The National Communications Commission (NCC) yesterday said it had asked Internet service provider Chief Telecom Inc to review its backup power systems after a fire disrupted Internet services on Monday, adding that the company should compensate customers.
The fire started in a room at eASPNet Taiwan, a data center operator in Taipei’s Neihu District (內湖). Chief Telecom, a subsidiary of Chunghwa Telecom, is based in the same building and leases a floor to eASPNet.
While the blaze caused no damage at Chief Telecom, the fire department asked that the building’s power supply be switched off, which affected its operations.
As Chief’s business partners include the nation’s three major telecoms carriers, as well as some overseas, media reported that the incident may have affected millions of users and was likely the worst Internet disruption since the 921 Earthquake in 1999.
In a statement yesterday, Chief said all its services were back to normal by 1:50am yesterday.
The commission said it is conducting inspections at eASPNet and Chief Telecom.
“We have asked that both service operators reinforce their risk management mechanisms, re-evaluate backup power supply systems and routing systems, as well as increasing their emergency drills,” the commission said. “They are also required to submit their plans to restore the facilities, make improvements and compensate customers for losses caused by this incident.”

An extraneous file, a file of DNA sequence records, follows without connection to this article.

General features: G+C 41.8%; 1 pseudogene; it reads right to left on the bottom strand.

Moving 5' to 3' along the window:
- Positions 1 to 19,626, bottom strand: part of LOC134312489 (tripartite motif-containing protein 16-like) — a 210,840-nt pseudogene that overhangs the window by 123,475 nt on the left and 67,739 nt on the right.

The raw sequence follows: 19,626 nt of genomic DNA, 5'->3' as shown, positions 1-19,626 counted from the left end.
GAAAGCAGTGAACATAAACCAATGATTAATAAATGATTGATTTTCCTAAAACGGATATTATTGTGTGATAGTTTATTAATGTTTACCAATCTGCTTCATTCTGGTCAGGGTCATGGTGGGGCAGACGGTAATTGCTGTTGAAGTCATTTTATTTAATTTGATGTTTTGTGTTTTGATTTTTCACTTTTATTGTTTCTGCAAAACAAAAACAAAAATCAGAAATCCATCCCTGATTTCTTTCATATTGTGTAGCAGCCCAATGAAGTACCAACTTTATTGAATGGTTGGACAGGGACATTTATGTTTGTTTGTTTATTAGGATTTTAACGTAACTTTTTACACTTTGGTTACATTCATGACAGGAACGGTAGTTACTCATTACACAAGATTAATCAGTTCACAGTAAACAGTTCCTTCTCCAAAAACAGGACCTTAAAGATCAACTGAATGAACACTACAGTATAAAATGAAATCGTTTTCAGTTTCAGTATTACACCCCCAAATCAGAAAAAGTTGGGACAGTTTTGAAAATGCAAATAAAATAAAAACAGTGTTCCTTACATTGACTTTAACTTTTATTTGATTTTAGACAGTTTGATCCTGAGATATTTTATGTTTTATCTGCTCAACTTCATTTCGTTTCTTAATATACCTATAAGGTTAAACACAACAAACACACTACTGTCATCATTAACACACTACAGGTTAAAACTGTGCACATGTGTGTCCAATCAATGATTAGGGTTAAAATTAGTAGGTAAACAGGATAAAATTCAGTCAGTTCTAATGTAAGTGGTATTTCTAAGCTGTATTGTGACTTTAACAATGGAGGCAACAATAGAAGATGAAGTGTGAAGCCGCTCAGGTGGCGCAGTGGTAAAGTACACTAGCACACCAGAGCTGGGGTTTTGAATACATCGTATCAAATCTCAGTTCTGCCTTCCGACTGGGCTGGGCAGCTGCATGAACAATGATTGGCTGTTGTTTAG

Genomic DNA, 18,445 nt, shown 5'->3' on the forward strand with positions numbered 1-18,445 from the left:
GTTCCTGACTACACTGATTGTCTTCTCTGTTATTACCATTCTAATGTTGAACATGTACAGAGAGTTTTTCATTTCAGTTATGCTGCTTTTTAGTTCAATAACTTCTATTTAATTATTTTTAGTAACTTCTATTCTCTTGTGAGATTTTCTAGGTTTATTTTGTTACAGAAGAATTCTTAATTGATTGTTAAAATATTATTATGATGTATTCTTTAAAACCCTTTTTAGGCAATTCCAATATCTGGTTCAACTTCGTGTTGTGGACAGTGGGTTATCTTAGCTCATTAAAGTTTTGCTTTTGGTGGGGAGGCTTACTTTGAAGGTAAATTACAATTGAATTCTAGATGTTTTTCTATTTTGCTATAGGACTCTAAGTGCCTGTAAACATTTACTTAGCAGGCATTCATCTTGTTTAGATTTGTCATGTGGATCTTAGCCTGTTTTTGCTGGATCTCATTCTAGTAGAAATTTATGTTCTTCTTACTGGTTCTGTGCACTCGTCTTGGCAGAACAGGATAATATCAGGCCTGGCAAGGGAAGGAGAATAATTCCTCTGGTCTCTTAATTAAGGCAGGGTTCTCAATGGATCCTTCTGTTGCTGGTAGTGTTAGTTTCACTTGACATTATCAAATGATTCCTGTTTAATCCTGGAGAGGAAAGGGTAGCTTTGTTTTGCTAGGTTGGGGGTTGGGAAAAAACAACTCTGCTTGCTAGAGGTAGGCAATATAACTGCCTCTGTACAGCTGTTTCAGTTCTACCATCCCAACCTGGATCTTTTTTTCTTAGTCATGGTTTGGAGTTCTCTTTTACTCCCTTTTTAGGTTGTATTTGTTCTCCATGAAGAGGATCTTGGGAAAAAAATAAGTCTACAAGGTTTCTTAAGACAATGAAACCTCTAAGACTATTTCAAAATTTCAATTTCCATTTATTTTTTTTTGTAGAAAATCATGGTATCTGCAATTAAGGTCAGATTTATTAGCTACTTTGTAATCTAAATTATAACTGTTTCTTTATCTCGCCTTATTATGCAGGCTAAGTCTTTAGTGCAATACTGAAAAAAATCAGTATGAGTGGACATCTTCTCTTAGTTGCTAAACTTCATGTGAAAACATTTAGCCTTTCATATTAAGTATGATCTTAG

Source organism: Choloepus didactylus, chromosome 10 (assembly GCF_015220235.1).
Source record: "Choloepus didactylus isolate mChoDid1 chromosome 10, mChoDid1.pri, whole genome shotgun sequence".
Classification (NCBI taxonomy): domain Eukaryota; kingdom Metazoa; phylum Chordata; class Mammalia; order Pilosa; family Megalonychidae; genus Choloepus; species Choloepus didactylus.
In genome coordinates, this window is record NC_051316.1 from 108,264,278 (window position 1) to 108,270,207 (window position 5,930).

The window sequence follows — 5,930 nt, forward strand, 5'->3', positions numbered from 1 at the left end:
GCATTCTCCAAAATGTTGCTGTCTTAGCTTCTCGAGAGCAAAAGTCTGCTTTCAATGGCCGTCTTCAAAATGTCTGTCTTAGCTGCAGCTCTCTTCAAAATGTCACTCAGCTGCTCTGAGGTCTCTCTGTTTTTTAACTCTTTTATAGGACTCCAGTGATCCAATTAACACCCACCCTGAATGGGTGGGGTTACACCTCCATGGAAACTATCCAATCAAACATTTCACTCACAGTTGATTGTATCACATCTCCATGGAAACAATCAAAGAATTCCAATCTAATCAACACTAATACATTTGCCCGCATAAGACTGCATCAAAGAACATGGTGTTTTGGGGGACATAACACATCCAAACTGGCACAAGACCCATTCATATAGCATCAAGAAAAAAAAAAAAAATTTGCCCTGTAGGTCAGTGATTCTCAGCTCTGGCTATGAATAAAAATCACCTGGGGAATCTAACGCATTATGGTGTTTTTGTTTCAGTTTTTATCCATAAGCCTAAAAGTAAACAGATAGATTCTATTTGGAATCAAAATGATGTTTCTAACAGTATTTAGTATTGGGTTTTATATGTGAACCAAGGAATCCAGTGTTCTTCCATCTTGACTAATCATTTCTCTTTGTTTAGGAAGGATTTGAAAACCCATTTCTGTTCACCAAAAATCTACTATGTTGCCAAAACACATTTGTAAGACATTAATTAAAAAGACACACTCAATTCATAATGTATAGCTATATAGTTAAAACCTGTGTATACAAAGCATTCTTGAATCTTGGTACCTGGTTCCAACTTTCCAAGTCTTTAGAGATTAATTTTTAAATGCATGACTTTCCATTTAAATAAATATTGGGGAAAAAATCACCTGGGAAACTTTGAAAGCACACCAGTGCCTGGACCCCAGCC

The fire also reportedly affected people’s access to the Internet portal Yahoo-Kimo, the online ticketing system of Taiwan High Speed Rail Corp, McDonald’s delivery line, as well as other organizations’ online payment systems.
Chief said it was still assessing the incident’s impact, adding that it would discuss compensation with eASPNet.
Taiwan Mobile and Far Eastone Telecommunications also said they were assessing the damage and looking into compensation.
Chunghwa Telecom said it was unaffected by the fire because it has its own machine room and cable systems. Despite Chief Telecom being a subsidiary, Chunghwa said the two companies have separate financial and operational systems.
According to the commission, telecoms carriers must compensate customers based on the terms listed in standard contracts.
Customers are entitiled to a 5 percent discount on their monthly fee if their service is disconnected for between two and six hours, rising to an 8 percent deduction if they are unable to use the service for six to eight hours.
Should a disconnection continue for 12 to 24 hours, customers are entitled to a 20 percent deduction in their monthly fee.